Most of that is natural, after all, a World Series only happens when everything falls together. However, if the Cubs had the player development machine they promised, they should be able to plug in the holes with homegrown talent and use their money — as a top-5 revenue generator in the sport — to supplement their team.
Instead what ended up happening is the Cubs failed to develop that talent, instead they traded the talent that they did have to acquire pitching and threw money at the rest of their pitching problems. The Cubs dealt top prospect Gleyber Torres to the Yankees for Aroldis Chapman. They gave slugger Daniel Vogelbach to the Mariners for Mike Montgomery. They gave Dylan Cease and Eloy Jimenez to the White Sox for Jose Quintana. They dealt Jorge Soler for Wade Davis.
The Cubs used their money to acquire players like Yu Darvish, Tyler Chatwood, Craig Kimbrel, Cole Hamels, Brandon Morrow, and more — most of which did not pan out, and the ones who did were when the Cubs were past their competitive window.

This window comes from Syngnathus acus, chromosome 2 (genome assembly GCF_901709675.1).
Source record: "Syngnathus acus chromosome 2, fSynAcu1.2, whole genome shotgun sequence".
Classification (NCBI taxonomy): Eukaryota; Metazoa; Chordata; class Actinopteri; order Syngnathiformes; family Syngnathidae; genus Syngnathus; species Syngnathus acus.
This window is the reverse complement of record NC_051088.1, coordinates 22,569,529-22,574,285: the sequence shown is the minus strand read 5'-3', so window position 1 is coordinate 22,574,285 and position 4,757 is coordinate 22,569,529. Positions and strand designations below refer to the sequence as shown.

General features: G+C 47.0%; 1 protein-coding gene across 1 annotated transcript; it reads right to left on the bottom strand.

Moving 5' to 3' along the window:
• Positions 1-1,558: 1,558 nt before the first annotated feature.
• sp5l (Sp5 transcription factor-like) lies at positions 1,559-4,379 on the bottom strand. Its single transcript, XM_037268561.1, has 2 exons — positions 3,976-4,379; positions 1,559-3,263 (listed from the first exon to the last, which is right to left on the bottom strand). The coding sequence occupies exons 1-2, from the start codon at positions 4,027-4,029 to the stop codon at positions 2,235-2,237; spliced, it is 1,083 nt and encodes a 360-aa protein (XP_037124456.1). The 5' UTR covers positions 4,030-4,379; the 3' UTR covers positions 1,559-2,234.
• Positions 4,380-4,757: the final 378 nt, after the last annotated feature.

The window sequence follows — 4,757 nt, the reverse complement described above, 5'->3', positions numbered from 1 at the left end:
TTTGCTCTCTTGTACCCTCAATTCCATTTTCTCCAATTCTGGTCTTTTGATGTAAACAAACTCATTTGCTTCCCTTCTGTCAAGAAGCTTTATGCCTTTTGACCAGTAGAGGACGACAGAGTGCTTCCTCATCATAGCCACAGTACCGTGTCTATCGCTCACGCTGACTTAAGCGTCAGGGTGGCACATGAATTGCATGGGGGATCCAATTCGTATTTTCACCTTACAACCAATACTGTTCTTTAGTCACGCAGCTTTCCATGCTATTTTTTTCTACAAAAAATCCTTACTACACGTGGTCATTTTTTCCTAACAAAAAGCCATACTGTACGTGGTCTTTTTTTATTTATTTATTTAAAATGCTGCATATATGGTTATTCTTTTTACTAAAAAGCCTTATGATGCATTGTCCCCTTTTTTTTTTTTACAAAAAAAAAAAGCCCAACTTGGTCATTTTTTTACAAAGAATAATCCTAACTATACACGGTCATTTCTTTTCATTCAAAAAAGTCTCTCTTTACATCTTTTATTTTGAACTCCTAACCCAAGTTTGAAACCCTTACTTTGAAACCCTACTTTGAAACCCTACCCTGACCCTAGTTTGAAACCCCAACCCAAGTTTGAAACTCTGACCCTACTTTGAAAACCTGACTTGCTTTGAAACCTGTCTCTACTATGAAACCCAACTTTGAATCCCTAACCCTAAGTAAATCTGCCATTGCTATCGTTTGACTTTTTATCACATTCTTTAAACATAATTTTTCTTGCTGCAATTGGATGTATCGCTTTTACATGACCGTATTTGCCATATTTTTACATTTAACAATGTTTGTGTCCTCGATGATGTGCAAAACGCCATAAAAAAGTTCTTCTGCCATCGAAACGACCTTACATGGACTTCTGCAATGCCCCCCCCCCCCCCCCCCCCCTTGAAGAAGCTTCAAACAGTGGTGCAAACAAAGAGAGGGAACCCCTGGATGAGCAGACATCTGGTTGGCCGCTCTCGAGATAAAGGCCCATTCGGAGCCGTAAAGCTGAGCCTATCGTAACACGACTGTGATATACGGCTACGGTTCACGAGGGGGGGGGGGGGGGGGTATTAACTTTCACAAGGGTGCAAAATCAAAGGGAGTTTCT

So instead of having one of the best rosters in baseball and one of the best farm systems, the Cubs ultimately turned into a team with a weak farm system that failed to develop starting pitching. The Cubs threw money at that problem. While that always presented a temporary solution, the Cubs did not have the money to supplement their offense in free agency (the Cubs signed Daniel Descalso for less than five million the year Bryce Harper and Manny Machado made 300+ million) thus putting far too much faith in their homegrown pieces and never having enough money to afford to extend them. Then to supplement the offense, the Cubs were forced to use what prospects they had left to acquire pieces like Nicholas Castellanos via trade — and once again could not afford him when free agency rolled around because the Cubs needed to pay pitchers.
This, of course, places the Cubs in a far too familiar spot. Staring another rebuild in the eyes while watching another team experience what the Cubs felt five years ago.